Arc Overhangs In PrusaSlicer Are A Simple Script Away

Interested in the new hotness of printing previously-impossible overhangs? You can now integrate Arc Overhangs into PrusaSlicer and give it a shot for yourself. Arc overhangs is a method of laying filament into a pattern of blossoming concentric rings instead of stringing filament bridges over empty space (or over supports).

These arcs are remarkably stable, and result in the ability to print overhangs that need to be seen to be believed. We covered this clever technique in the past and there are now two ways for the curious hacker to try it out with a minimum of hassle: either run the Python script on a G-code file via the command line, or integrate the functionality into PrusaSlicer directly by adding it as an automatic post-processing script. The project’s GitHub repository has directions for both methods.

Here’s how it works: the script looks for layers with a “bridge infill” tag (which PrusaSlicer helpfully creates) and replaces that G-code with that for arc overhangs. It is still a work in progress, so keep a few things in mind for best results. Arc overhangs generally work best when the extruded plastic cools as fast as possible. So it is recommended to extrude at the lowest reliable temperature, slowly, and with maximum cooling. It’s not fast, but it’s said to be faster than wrestling with supports and their removal.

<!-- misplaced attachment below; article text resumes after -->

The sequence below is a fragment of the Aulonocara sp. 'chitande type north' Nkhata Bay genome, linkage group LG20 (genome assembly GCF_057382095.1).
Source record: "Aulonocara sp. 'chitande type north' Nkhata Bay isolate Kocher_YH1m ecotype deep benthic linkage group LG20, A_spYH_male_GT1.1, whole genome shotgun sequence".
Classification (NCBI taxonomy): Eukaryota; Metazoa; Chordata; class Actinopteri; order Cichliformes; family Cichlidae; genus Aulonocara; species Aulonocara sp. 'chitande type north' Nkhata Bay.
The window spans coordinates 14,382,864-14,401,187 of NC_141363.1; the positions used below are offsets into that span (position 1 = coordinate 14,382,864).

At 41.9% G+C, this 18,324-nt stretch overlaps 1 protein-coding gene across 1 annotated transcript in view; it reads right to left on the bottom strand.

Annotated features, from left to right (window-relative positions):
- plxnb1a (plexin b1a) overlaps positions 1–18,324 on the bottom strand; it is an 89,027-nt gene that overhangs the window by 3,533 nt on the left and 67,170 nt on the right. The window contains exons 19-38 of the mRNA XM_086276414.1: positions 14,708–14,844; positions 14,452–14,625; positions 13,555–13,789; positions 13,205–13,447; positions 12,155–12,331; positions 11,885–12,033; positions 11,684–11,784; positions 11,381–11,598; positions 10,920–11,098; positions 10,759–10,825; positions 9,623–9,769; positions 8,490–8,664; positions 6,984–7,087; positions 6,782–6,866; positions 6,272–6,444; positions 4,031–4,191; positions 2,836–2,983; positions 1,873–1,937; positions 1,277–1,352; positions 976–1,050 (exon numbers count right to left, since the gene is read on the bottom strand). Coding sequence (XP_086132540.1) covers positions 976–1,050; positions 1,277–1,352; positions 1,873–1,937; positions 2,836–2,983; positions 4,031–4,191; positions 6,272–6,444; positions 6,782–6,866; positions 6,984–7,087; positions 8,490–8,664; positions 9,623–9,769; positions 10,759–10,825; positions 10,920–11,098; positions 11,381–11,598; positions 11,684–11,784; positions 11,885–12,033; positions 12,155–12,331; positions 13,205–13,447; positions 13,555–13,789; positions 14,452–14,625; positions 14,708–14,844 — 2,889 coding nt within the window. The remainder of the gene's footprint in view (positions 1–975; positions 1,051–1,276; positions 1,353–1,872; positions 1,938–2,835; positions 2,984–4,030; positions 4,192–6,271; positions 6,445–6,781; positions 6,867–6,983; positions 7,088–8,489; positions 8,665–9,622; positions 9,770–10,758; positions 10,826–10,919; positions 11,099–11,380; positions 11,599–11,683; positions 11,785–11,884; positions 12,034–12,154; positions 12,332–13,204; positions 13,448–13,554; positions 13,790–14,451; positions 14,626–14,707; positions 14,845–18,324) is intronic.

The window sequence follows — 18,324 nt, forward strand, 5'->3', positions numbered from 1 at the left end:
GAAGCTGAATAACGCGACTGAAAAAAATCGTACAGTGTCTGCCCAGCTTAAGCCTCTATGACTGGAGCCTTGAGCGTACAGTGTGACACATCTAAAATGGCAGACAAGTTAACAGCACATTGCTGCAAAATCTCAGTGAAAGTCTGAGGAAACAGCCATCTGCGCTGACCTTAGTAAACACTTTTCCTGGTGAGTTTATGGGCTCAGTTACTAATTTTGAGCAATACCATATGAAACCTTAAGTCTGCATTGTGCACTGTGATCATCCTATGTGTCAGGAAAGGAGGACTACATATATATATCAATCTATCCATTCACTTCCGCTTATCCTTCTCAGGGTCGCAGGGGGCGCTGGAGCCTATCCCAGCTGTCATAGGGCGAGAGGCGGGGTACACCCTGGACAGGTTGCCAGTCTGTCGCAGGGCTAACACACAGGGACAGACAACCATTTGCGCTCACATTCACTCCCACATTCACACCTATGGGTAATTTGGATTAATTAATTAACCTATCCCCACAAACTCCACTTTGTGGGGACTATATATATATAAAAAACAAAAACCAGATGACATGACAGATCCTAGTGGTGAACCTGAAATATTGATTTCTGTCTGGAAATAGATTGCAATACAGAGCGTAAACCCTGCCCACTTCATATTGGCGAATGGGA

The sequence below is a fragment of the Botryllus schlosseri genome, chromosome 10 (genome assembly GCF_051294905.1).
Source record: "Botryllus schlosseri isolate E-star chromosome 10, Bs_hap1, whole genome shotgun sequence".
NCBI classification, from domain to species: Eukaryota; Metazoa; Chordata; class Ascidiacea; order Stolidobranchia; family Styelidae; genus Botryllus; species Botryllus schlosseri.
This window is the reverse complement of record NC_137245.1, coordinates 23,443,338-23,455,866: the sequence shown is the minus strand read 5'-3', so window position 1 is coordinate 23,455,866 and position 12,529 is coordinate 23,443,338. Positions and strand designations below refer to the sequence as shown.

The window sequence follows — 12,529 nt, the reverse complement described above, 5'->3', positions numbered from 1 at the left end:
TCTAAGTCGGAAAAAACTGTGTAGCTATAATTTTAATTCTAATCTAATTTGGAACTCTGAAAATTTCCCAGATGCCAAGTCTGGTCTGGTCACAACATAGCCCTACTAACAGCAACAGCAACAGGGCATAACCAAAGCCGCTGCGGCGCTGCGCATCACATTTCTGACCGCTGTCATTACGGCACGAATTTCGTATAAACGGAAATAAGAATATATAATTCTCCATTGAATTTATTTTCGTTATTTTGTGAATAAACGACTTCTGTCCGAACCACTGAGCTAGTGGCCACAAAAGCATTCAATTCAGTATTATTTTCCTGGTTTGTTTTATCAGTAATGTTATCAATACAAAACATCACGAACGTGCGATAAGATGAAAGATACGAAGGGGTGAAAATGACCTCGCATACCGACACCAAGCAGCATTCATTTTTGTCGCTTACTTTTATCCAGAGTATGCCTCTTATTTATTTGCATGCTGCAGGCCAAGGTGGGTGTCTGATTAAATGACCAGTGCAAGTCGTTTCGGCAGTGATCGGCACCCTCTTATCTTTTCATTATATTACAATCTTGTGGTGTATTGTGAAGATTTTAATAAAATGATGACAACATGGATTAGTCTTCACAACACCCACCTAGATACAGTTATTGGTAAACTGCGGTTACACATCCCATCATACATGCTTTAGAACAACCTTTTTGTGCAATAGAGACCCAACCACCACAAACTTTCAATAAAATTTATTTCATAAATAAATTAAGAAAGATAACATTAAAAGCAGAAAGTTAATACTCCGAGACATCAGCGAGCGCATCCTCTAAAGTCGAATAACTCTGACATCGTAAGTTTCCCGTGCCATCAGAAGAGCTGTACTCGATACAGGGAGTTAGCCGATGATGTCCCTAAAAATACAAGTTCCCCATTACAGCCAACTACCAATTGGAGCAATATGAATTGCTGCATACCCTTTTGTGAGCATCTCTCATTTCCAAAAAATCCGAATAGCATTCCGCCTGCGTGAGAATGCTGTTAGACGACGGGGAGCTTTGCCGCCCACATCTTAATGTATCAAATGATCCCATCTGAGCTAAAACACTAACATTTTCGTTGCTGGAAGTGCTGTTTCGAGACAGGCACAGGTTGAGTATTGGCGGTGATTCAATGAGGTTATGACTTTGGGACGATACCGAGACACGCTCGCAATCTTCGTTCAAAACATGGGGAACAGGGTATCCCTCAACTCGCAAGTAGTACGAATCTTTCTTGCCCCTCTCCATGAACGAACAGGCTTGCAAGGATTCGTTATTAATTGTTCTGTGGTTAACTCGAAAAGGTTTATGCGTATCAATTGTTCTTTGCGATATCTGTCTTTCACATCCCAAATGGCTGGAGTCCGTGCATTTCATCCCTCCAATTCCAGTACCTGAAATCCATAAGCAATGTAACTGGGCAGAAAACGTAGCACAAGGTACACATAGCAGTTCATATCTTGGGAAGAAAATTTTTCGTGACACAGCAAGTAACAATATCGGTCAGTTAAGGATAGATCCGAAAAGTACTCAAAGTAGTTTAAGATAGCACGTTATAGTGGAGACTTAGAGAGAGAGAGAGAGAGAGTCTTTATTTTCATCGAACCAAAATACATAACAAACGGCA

A few things could use improvement. Currently the biggest issue is warping of the arc overhangs when new layers get printed on top of them. Do you have a solution or suggestion? Don’t keep it to yourself; discuss in the comments, or consider getting involved in the project.

20 thoughts on “Arc Overhangs In PrusaSlicer Are A Simple Script Away

    1. There’s a video by CNC Kitchen explaining more, but the advantage of this trick is printing flat (90 degree) overhangs without support towers, a huge step up from what most printers can do (80 degrees off vertical is the normal maximum without supports in PLA in my experence).

      1. I get that, but why does it need to be circular? Could you do concentric squares or triangles? The corners would probably require some additional positioning/extrusion math, but it seems worth it.

        1. it does not need to be arc and it’s actualy suboptimal. should use offseted contours of desired shape instead. for example filling square with arcs like this creates tiny arcs in corner, which do not tend to stick well to the rest.